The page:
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A GLOBAL PENSION PLAN
By 2050 the world’s population is predicted to be just over 9 billion, of whom an unprecedented 22 per cent—some 2 billion people—will be over 60 years old. Without a radical shift in current policies well over half of these, around 1.2 billion, will lack adequate income security, according to a recent un report, World Economic and Social Survey 2007: Development in an Ageing World. Already, as the authors note, ‘Eighty per cent of the world’s population do not have sufficient protection in old age to enable them to face health, disability and income risks . . . In developing countries alone, about 342 million older persons currently lack adequate income security.’ 
The ageing of advanced capitalist societies, above all in Europe and Japan, has become a familiar theme in recent years. But though its causes—rising longevity and a falling birth rate—are strongest in the rich countries and the most rapidly developing states, they are not confined to these regions. By 2050 Asia, including India and China, is expected to have no fewer than 1,249 million old people, comprising 24 per cent of the population.  In 2005 Africa had only 48 million over-60s, forming 5.2 per cent of the total population; but by 2050 the size of this group is set to quadruple to 207 million, making up 10.3 per cent of the total population. In other words, Africa is expected to have more old people than Latin America and the Caribbean (with 187 million aged 60-plus), and nearly as many as Europe’s 229 million of that age.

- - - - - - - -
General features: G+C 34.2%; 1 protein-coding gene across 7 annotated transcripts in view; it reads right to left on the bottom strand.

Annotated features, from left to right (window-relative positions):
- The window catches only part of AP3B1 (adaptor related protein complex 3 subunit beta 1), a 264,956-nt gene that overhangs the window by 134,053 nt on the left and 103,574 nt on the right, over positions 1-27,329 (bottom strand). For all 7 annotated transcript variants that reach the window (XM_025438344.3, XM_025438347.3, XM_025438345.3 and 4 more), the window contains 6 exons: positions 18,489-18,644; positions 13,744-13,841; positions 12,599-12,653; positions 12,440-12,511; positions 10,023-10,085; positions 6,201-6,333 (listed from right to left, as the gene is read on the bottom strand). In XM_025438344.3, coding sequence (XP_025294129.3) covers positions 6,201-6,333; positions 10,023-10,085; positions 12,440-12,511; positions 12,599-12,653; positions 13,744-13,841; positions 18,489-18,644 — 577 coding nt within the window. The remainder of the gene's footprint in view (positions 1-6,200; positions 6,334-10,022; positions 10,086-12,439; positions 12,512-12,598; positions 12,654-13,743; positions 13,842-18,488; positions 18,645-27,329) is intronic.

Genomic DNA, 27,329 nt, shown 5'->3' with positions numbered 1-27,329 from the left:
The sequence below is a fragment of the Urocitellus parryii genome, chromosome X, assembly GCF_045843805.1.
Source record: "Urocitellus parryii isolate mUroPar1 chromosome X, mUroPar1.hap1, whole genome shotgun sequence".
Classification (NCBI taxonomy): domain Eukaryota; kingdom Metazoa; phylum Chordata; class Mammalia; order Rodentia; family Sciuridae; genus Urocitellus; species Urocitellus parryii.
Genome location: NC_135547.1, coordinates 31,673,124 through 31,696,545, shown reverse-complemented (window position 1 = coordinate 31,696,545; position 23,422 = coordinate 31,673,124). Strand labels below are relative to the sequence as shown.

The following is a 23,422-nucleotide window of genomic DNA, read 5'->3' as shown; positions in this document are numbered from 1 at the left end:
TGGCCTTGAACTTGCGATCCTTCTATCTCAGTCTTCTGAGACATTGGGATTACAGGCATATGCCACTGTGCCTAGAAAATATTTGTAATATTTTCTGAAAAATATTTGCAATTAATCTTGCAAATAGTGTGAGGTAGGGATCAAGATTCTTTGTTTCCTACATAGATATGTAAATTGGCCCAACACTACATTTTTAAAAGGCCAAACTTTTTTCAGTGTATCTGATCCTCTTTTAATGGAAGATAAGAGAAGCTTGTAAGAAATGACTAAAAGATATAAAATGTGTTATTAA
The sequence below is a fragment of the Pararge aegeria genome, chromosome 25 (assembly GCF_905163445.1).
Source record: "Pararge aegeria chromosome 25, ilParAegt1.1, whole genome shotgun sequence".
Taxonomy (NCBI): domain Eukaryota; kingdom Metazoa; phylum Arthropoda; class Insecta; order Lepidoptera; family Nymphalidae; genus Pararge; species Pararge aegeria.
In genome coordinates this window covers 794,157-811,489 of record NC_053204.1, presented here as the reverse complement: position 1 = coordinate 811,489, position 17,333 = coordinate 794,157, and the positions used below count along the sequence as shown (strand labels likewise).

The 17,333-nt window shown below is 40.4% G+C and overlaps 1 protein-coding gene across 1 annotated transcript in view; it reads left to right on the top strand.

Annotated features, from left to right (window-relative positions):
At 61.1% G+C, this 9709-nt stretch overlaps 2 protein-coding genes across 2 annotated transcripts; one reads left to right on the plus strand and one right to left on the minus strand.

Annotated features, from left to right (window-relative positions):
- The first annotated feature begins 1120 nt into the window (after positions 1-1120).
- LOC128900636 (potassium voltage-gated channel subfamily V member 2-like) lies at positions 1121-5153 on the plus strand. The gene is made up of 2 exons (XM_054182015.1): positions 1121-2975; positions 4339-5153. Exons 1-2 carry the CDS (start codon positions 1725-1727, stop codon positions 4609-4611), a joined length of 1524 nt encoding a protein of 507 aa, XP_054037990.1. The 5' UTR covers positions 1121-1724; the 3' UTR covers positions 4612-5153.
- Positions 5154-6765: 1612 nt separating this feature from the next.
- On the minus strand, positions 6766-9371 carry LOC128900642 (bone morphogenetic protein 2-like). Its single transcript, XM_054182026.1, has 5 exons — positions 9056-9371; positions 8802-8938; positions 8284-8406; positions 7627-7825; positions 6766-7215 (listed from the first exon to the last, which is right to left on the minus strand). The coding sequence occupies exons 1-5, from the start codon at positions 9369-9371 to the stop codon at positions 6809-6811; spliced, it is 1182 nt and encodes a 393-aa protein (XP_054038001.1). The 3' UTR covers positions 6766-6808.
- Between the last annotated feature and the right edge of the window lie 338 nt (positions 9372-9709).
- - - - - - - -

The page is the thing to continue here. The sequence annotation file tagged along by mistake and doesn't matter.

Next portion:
What is more, it is the frail and vulnerable ‘old old’ that is the most rapidly growing age cohort in all parts of the world. Today there are 88 million over-80s worldwide; by 2040 it is predicted that there will be 98 million in China alone, 47 million in India and 13 million in Brazil. The global figure for over-80s will rise to 402 million by 2050, according to un Population Division mid-range projections. As the un’s Development in an Ageing World notes:
The demographic transition poses an enormous challenge . . . For the unprotected the notion of retirement does not exist; they must continue to rely on their work, which is a greater challenge for those in advanced age (80 years or over). To survive, older persons also count on the support of the family and the community, which, if also resource-constrained, may not be able to offer solid social insurance. In this regard, older persons who are single, widowed or childless (particularly women) face an even higher risk of destitution. 
The universal, publicly financed old-age pension has been a popular and effective means for reducing poverty and extending social citizenship in all developed states. In the age of globalization it is right that this tried and tested device for protecting the livelihood of the elderly should be installed at a planetary level, by means of a Global Pension paid at a modest rate to every older person, to be financed by a very modest tax on global financial transactions and corporate wealth. In the first instance the worldwide old-age pension could be set at one dollar a day, bearing in mind that even this small sum would help to lift hundreds of millions of the aged out of poverty in every part of the globe.
Poverty and inequality are so great in today’s world that quite modest remedial measures can have a large impact. There are 2.5 billion people living on less than $2 a day, with a probable majority of the elderly falling within this category. The poorest 10 per cent of the world population receive only 0.7 per cent of global income, while the richest decile command some 54 per cent. In this ‘champagne glass’ world, the well-off sip at the glass’s brimming bowl, and the impoverished or struggling remainder supply the slender stem. In such conditions a dollar a day is less than a rounding error to the wealthy, yet would be a life-line to the global aged poor.